Jason Fried, founder and CEO of Basecamp, wrote a great article on his blog this week entitled ‘The Presence Prison’. It was about the trend via apps like Teams and Slack to always showcase our presence at work—whether we’re available, busy, in a meeting, or away. He’s not a fan:
Truth is, there are hardly any good reasons to know if someone’s available or away at any given moment. If you truly need something from someone, ask them. If they respond, then you have what you needed. If they don’t, it’s not because they’re ignoring you — it’s because they’re busy. Respect that! Assume people are focused on their own work.
I switched off my status on Teams a while back. A few people have asked questions saying that don’t know whether they can call me or not.
What happens? They send a message asking if I’m free for a call. When I see it, if I am, I say yes, we have a call. If I haven’t seen the notification until later, I reply, we arrange a call, we have a call.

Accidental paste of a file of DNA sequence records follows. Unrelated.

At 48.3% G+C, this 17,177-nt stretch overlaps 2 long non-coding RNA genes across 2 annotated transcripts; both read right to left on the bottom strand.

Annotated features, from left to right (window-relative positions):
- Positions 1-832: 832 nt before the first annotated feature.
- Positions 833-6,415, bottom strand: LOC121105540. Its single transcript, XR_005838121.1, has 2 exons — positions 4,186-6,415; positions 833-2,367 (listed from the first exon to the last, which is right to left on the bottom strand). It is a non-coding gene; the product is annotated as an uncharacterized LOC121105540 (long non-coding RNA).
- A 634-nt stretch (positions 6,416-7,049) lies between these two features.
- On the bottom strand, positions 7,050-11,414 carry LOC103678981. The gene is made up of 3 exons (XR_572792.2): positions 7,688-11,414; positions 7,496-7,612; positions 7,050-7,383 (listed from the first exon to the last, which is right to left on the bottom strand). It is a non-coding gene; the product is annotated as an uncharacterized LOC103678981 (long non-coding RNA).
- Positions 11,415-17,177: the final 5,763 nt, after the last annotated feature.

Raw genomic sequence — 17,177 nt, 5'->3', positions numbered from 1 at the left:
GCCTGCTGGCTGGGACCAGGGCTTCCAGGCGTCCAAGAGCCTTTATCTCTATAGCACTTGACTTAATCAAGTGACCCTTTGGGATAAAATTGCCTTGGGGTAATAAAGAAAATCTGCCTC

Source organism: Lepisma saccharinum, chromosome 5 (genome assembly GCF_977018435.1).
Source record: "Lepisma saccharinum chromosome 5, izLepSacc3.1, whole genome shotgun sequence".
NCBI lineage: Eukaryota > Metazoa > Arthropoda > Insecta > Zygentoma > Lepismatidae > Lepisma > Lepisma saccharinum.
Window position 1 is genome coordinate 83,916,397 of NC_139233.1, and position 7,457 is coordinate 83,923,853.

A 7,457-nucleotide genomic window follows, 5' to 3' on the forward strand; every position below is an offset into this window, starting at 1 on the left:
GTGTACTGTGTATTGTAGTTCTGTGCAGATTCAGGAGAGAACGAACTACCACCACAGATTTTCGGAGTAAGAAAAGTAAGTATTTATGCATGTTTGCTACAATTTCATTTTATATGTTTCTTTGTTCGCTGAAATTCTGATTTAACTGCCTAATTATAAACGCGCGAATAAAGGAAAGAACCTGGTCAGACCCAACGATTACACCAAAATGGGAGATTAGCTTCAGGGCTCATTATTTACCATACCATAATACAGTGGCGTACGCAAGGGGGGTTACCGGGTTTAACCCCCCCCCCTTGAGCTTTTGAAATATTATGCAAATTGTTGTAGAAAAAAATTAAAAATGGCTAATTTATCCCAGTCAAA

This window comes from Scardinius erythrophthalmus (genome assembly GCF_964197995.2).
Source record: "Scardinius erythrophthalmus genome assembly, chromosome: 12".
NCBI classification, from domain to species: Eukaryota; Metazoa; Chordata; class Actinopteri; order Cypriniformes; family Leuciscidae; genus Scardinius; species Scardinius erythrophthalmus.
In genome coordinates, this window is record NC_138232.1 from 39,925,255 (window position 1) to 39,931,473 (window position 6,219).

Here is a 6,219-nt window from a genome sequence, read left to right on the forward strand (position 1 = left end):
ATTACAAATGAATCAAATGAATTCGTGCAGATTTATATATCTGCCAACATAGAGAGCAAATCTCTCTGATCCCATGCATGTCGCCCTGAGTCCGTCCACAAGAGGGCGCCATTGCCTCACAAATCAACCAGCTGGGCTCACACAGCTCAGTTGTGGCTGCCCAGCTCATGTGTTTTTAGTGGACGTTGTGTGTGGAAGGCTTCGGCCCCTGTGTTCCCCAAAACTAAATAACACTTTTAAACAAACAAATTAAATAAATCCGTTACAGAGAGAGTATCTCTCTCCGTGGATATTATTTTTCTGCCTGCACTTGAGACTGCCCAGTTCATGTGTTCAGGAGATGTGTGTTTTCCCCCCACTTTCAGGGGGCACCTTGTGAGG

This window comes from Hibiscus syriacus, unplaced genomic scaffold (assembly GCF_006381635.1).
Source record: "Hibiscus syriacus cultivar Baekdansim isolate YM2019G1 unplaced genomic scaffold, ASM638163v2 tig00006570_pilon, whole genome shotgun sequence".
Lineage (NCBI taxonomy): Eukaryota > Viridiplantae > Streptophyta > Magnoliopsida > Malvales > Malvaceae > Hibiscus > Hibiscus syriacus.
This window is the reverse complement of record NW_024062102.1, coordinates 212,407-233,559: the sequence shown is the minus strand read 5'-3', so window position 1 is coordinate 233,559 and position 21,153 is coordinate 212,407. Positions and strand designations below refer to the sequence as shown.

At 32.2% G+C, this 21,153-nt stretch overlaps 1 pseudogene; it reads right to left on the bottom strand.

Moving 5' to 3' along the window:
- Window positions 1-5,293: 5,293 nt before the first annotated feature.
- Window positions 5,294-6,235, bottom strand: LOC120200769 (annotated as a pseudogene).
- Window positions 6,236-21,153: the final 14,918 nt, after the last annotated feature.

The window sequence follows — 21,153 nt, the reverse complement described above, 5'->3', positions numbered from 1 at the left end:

This is how it should be!
But here’s what doesn’t happen. If I’m in the middle of something, focussing hard, I’m not pulled out of that headspace by an unplanned call. This is also why I don’t have notifications switched on except for calendar appointments. Work is too important to have my head pulled from one thing to the next on the whim of others.
Am I still available to my colleagues? Yes. It might not always be instantaneously, but the negatives triggered by constant presence are too great. It’s not a price I’m willing to pay.
We need to foster working environments where, as Fried says, we assume people are focussed on their own work. And so we are respectful in how we message people, call people, and ask for time from them. We help people do deep work by not constantly demanding for immediate responses or engagement.
Of course, there’s always going to be emergencies now and then. Those demands for an instant response or engagement should be rare though.